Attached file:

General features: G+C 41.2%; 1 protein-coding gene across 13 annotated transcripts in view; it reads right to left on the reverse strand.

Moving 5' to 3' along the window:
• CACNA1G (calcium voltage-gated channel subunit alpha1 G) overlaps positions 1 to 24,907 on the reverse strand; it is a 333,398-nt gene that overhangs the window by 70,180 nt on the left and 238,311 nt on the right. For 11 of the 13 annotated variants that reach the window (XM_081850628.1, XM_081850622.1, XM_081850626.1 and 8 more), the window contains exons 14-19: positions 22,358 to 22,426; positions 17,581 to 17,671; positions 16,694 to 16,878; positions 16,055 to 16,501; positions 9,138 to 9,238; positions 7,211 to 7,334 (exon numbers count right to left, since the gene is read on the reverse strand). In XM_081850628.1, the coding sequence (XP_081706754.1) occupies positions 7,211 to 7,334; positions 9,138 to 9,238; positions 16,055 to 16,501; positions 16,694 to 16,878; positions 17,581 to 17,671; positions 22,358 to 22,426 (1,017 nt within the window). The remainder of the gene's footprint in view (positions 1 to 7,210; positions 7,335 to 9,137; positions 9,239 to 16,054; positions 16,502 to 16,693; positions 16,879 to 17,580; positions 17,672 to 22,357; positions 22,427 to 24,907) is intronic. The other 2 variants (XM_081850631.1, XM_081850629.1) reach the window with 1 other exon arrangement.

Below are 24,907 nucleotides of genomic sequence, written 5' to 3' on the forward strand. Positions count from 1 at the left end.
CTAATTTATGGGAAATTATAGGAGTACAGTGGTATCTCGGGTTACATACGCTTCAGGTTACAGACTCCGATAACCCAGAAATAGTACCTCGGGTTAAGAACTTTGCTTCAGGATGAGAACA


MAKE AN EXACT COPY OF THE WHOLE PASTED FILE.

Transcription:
General features: G+C 41.2%; 1 protein-coding gene across 13 annotated transcripts in view; it reads right to left on the reverse strand.

Moving 5' to 3' along the window:
• CACNA1G (calcium voltage-gated channel subunit alpha1 G) overlaps positions 1 to 24,907 on the reverse strand; it is a 333,398-nt gene that overhangs the window by 70,180 nt on the left and 238,311 nt on the right. For 11 of the 13 annotated variants that reach the window (XM_081850628.1, XM_081850622.1, XM_081850626.1 and 8 more), the window contains exons 14-19: positions 22,358 to 22,426; positions 17,581 to 17,671; positions 16,694 to 16,878; positions 16,055 to 16,501; positions 9,138 to 9,238; positions 7,211 to 7,334 (exon numbers count right to left, since the gene is read on the reverse strand). In XM_081850628.1, the coding sequence (XP_081706754.1) occupies positions 7,211 to 7,334; positions 9,138 to 9,238; positions 16,055 to 16,501; positions 16,694 to 16,878; positions 17,581 to 17,671; positions 22,358 to 22,426 (1,017 nt within the window). The remainder of the gene's footprint in view (positions 1 to 7,210; positions 7,335 to 9,137; positions 9,239 to 16,054; positions 16,502 to 16,693; positions 16,879 to 17,580; positions 17,672 to 22,357; positions 22,427 to 24,907) is intronic. The other 2 variants (XM_081850631.1, XM_081850629.1) reach the window with 1 other exon arrangement.

Below are 24,907 nucleotides of genomic sequence, written 5' to 3' on the forward strand. Positions count from 1 at the left end.
CTAATTTATGGGAAATTATAGGAGTACAGTGGTATCTCGGGTTACATACGCTTCAGGTTACAGACTCCGATAACCCAGAAATAGTACCTCGGGTTAAGAACTTTGCTTCAGGATGAGAACA